These 20 Artists Are Shaping the Future of Ceramics
This vase is Gareth Mason's reinterpretation of a traditional vase shape. The contemporary ceramist created the piece between 2006 and 2013, using a technique that characterizes his recent work. It incorporates a variety of clays (porcelain and stoneware) and glazes, as well as oxides, feldspar, and lustre, to create a highly textural and polymorphic piece. His process imitates on a human scale of time and space that of natural geological phenomena occurring when different materials converge and react over millions of years. The intensity of each piece and the convergence of disparate parts of the earth by hand stands as a microcosm.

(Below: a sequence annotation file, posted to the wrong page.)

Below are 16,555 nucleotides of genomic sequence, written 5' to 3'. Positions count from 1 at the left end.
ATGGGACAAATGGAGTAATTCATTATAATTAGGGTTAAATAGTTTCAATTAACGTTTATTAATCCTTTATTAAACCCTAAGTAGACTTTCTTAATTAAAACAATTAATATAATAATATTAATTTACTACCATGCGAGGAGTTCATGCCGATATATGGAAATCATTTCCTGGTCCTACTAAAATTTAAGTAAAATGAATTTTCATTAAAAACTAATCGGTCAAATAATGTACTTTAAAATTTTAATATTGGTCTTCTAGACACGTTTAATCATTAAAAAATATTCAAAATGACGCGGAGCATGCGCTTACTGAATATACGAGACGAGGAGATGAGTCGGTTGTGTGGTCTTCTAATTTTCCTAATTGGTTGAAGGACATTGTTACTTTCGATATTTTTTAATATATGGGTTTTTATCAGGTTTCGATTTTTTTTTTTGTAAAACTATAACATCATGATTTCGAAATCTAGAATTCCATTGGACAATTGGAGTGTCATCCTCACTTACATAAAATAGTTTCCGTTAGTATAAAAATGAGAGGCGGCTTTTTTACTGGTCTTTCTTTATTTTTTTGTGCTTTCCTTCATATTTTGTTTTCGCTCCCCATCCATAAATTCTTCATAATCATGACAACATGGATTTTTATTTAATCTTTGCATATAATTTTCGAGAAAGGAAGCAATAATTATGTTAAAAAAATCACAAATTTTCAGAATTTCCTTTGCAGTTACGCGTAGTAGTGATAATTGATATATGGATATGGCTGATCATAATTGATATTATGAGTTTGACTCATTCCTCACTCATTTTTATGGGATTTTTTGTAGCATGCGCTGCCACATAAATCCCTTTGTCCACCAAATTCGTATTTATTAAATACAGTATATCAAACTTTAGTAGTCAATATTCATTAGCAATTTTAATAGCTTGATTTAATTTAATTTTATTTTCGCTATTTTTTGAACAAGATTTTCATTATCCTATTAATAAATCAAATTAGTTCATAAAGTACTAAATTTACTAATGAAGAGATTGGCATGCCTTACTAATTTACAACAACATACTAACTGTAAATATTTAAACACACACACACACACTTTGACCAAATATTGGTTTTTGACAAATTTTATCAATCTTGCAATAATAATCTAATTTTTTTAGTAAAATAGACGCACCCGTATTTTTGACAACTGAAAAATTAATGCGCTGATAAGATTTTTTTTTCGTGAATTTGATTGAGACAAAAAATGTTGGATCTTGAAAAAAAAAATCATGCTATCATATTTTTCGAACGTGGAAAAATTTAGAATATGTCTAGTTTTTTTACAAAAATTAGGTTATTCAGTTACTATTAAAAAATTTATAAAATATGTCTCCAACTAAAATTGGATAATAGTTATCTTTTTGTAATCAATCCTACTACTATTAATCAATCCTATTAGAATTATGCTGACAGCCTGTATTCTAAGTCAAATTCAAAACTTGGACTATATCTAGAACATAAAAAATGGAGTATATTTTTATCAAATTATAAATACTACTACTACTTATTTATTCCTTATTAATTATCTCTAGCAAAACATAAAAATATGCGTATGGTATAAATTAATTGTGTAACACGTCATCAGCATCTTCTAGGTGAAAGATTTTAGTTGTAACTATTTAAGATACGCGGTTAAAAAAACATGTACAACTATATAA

“The best art,” Gareth Mason has said, “irrespective of the discipline, is felt first and reasoned later.” As one of Britain’s most individual ceramists, Mason strives to reveal the mysteries of creation and the humanity of the artist himself. He is known for his ceramic jars, which are constructed through an unconventional and improvisational approach; in a metamorphic process that often spans several years, Mason’s hand-thrown jars undergo multiple firings, glazings, and the addition of various materials (scraps such as gravel from the Victorian slate industry or waste scavenged from the Thames River). The resulting work—avant-garde forms likened to small cosmic explosions—are unrivaled in their richness of color, texture, and density.